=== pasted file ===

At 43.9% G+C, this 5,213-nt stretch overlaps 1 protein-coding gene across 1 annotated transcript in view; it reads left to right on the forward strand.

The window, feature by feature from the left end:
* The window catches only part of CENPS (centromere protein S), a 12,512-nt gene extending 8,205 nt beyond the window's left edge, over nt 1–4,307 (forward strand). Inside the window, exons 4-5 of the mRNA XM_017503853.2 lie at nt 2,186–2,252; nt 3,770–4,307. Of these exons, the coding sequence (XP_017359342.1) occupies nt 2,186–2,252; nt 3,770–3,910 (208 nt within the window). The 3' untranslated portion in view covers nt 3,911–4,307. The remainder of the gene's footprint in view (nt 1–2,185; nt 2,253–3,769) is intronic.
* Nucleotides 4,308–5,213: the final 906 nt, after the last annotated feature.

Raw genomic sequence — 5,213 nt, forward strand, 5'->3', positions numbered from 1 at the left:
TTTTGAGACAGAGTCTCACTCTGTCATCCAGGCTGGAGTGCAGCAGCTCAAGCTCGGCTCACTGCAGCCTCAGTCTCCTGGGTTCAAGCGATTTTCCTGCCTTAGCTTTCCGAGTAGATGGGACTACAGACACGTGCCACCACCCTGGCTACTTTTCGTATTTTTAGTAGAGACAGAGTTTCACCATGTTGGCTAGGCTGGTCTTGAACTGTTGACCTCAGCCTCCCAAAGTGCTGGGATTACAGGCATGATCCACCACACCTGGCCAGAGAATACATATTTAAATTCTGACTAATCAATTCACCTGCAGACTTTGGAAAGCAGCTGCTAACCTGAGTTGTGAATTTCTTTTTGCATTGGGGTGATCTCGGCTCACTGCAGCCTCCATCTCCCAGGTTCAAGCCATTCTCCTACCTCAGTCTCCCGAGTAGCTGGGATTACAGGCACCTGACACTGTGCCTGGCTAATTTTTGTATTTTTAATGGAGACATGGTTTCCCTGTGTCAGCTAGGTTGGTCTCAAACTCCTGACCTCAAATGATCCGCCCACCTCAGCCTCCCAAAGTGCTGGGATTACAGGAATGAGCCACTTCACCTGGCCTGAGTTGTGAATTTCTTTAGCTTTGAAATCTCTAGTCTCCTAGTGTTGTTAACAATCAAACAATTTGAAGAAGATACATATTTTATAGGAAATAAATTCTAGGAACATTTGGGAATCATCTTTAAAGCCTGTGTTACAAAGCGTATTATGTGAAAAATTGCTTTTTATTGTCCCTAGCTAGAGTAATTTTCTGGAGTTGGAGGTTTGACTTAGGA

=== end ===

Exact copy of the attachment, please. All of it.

At 43.9% G+C, this 5,213-nt stretch overlaps 1 protein-coding gene across 1 annotated transcript in view; it reads left to right on the forward strand.

The window, feature by feature from the left end:
* The window catches only part of CENPS (centromere protein S), a 12,512-nt gene extending 8,205 nt beyond the window's left edge, over nt 1–4,307 (forward strand). Inside the window, exons 4-5 of the mRNA XM_017503853.2 lie at nt 2,186–2,252; nt 3,770–4,307. Of these exons, the coding sequence (XP_017359342.1) occupies nt 2,186–2,252; nt 3,770–3,910 (208 nt within the window). The 3' untranslated portion in view covers nt 3,911–4,307. The remainder of the gene's footprint in view (nt 1–2,185; nt 2,253–3,769) is intronic.
* Nucleotides 4,308–5,213: the final 906 nt, after the last annotated feature.

Raw genomic sequence — 5,213 nt, forward strand, 5'->3', positions numbered from 1 at the left:
TTTTGAGACAGAGTCTCACTCTGTCATCCAGGCTGGAGTGCAGCAGCTCAAGCTCGGCTCACTGCAGCCTCAGTCTCCTGGGTTCAAGCGATTTTCCTGCCTTAGCTTTCCGAGTAGATGGGACTACAGACACGTGCCACCACCCTGGCTACTTTTCGTATTTTTAGTAGAGACAGAGTTTCACCATGTTGGCTAGGCTGGTCTTGAACTGTTGACCTCAGCCTCCCAAAGTGCTGGGATTACAGGCATGATCCACCACACCTGGCCAGAGAATACATATTTAAATTCTGACTAATCAATTCACCTGCAGACTTTGGAAAGCAGCTGCTAACCTGAGTTGTGAATTTCTTTTTGCATTGGGGTGATCTCGGCTCACTGCAGCCTCCATCTCCCAGGTTCAAGCCATTCTCCTACCTCAGTCTCCCGAGTAGCTGGGATTACAGGCACCTGACACTGTGCCTGGCTAATTTTTGTATTTTTAATGGAGACATGGTTTCCCTGTGTCAGCTAGGTTGGTCTCAAACTCCTGACCTCAAATGATCCGCCCACCTCAGCCTCCCAAAGTGCTGGGATTACAGGAATGAGCCACTTCACCTGGCCTGAGTTGTGAATTTCTTTAGCTTTGAAATCTCTAGTCTCCTAGTGTTGTTAACAATCAAACAATTTGAAGAAGATACATATTTTATAGGAAATAAATTCTAGGAACATTTGGGAATCATCTTTAAAGCCTGTGTTACAAAGCGTATTATGTGAAAAATTGCTTTTTATTGTCCCTAGCTAGAGTAATTTTCTGGAGTTGGAGGTTTGACTTAGGA